All my friends were doin' it...
Who I Follow


A sort of pro e-reader editorial piece.

(via hmasfatty)

When minor characters who are also ethnic minorities start talking among themselves in their native tongues, they sometimes take advantage of their invisibility to say things. Sometimes they break the Fourth Wall and start ranting about the movie director. Sometimes, they spout random obscenities or natter about their lousy lunch. It’s all in not-English, so whatever they say doesn’t matter! And the actual translations of their lines can be a secret source of hilarity in films where actors are instructed to use a Gratuitous Foreign Language (GFL) in order to make a scene sound more authentic. When some Native Americans cast in Westerns were told to speak their own language to add some authenticity, these actors took the opportunity to crudely editorialize about their director, which allegedly resulted in Native American audiences (in)explicably cracking up laughing during scenes that were meant to be dramatic.



OKCupid social experiments

OKCupid’s researchers respond to the furore over the Facebook social experiments by openly admitting to experimenting with their users without their consent. They say “guess what, everybody: if you use the Internet, you’re the subject of hundreds of experiments at any given time, on every site. That’s how websites work.” - failing to realise the difference between testing systems and testing on humans, bypassing the standard rules of informed consent before tampering with people’s love-life, hopes and sanity. 

The most alarming experiment is when they lied to people about their match with others to see if the algorithm’s recommendation influenced how they felt about the other person, even if they were a bad match. The screenshot above shows that couples that truly scored a 30% match but were told they had a 90% match were far more likely to engage in conversation, with odds of exchanging four messages jumping from 9.7% to 17.4%.  The screenshot below shows them reversing the experiment - people who were actually ideal for each other were told they weren’t, lessening the chances of them engaging which each other (yes, some real people’s chances of finding love were compromised during this experiment). Sociologist Zeynep Tufekci rightly points out that these experiments highlight the stealth power of algorithmic mediation.

The information they published about the day without pictures is actually very interesting. People’s conversations became more meaningful, they inquired more and screened people less. 







easy there henry

whos henry what thef uck?

*faint laughter from Britian*

*history teachers crying*

(via transbear)

Outside the lab, Piff found that the rich donated a smaller percentage of their wealth than poorer people. In 2011, the wealthiest Americans, those with earnings in the top 20%, contributed 1.3% of their income to charity, while those in the bottom 20% donated 3.2% of their income. The trend to meanness was worst in plush suburbs where everyone had a high income, and never laid eyes on a poor person. Insulation from people in need, Piff concluded, dampened charitable impulses. Poorer people were also more likely to give to those charities servicing the genuinely needy. The rich gave to high-status institutions such as already well-endowed art galleries, museums and universities, while Feeding America, which deals with the nation’s poorest, got nothing.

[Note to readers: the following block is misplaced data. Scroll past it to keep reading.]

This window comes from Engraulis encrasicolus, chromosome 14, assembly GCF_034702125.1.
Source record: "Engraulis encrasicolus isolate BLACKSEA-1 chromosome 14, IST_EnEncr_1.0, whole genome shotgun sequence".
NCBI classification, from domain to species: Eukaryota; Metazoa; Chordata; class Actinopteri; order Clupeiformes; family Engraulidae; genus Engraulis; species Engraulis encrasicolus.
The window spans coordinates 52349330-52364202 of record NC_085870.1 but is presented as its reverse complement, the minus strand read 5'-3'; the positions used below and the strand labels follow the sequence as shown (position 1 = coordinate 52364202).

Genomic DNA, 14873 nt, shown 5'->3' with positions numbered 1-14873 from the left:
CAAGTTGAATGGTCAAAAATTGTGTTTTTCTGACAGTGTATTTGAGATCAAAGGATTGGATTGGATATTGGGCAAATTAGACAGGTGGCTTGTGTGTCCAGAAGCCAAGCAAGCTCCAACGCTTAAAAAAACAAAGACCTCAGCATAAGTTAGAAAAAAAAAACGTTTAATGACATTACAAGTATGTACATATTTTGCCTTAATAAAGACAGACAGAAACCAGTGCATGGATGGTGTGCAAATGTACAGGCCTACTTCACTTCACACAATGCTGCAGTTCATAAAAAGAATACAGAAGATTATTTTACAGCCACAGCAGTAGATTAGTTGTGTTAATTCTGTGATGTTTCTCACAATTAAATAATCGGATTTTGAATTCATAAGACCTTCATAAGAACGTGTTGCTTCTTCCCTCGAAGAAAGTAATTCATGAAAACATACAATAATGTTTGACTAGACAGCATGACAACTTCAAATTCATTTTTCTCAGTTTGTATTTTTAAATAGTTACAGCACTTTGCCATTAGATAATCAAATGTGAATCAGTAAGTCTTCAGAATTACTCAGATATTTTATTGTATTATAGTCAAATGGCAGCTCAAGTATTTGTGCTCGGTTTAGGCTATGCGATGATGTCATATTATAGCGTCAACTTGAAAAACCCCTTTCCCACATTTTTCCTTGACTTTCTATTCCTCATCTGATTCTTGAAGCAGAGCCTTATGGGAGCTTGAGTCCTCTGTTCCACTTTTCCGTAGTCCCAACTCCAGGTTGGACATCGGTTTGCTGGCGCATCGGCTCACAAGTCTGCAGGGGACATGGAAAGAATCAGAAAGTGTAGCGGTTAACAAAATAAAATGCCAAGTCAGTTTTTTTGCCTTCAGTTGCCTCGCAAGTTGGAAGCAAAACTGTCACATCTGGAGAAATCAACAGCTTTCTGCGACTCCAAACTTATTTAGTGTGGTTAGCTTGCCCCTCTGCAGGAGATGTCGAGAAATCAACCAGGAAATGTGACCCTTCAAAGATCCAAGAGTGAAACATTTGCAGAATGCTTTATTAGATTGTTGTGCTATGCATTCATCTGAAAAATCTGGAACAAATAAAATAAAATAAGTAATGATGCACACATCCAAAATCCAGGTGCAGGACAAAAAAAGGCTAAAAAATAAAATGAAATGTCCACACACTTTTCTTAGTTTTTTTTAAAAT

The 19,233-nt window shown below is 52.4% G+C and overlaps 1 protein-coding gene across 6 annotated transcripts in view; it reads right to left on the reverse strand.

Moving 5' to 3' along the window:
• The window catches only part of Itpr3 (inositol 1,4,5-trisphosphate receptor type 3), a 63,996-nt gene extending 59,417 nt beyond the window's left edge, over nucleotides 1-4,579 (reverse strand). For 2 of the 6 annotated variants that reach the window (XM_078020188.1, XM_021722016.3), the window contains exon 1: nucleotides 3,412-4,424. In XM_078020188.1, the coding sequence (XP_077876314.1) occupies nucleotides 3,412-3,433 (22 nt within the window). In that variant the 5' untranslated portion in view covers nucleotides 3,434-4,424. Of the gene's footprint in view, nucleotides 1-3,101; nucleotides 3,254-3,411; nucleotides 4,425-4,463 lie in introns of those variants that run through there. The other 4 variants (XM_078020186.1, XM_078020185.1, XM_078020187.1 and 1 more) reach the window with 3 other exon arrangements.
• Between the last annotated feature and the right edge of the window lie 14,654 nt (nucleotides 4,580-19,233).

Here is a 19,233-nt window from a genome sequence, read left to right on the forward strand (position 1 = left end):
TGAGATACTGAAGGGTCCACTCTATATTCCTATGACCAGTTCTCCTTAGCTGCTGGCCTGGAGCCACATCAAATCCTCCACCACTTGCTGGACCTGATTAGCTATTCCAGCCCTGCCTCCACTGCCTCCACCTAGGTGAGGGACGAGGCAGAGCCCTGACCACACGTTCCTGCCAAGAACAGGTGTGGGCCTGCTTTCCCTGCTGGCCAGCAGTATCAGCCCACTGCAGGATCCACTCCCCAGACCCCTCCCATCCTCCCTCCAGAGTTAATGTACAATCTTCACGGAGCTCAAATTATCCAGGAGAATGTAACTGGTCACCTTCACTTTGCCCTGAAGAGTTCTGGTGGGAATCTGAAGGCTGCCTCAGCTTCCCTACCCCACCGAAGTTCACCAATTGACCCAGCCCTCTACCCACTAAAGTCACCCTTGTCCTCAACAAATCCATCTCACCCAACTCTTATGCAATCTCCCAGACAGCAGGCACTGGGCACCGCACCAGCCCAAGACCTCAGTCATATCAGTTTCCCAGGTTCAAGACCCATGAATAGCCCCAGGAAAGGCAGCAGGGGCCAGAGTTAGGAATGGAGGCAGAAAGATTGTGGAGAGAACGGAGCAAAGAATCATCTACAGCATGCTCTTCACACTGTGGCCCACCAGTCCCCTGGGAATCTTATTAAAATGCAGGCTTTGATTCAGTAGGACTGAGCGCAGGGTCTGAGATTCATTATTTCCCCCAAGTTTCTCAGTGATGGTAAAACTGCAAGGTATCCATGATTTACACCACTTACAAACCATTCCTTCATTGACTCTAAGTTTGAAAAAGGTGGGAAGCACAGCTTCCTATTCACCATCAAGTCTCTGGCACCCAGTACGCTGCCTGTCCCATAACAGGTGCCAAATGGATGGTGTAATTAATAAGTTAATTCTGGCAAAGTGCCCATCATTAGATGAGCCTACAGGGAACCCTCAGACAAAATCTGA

But anybody who’s ever been on the dole knows that bogus applications are already part of the deal. It’s an especially cynical process when you know damn well that there are no jobs to be had in your industry, even for people who really want them. Sending off form letters and a skeleton CV for a bunch of roles for which you’re completely unqualified is par for the course. Right along with cash-in-hand work that even goody-two-shoes can’t claim for fear of being sacked, the interminable call waiting times, the interview queues, the random benefit cut-offs for no reason, and all the lost paperwork. One begins to wonder if “lost paperwork” is an officially sanctioned process designed to weed out the “bludgers”.

“The staff would frequently lose documents that took weeks to complete […] We ended up photocopying everything before submitting. We got to the point where we would get the counter staff to sign our photocopies to prove they were submitted. Some were submitted three times, photocopies of photocopies.”

“I applied for many jobs I was not qualified for because I had to apply for anything to make the quota,” wrote another. “I worked at a few of the places that the job service agencies put me on to for a month or so before they fired me because I couldn’t do the work, but I was never qualified for it in the first place. The job service agencies never taught me how to apply for jobs I could do, or how to find the jobs that I should have been applying for.”

Everyone has their Centrelink stories. […]

But my favourite story was told to me by a friend on disability support. Her payments had been cut off unexpectedly and without justification three times since she registered for them in 2009 — in one case, because the computer system couldn’t cope when she submitted her paperwork a week before the due date.

It’s tradition to make jokes about Centrelink, because if you didn’t laugh, you’d cry. But it doesn’t take much digging to find the serious side. The system is so broken that the only people who could conceivably derive benefit from their benefits are those who are willing to game it. And that’s the horrible, toxic justification behind these changes. They’re not designed to help anyone. Instead, they’re setting people up to fail.


take note gentlemen

(via pickyourheartupoffthefloor)


Wonderful gif from a wonderful movie.


Wonderful gif from a wonderful movie.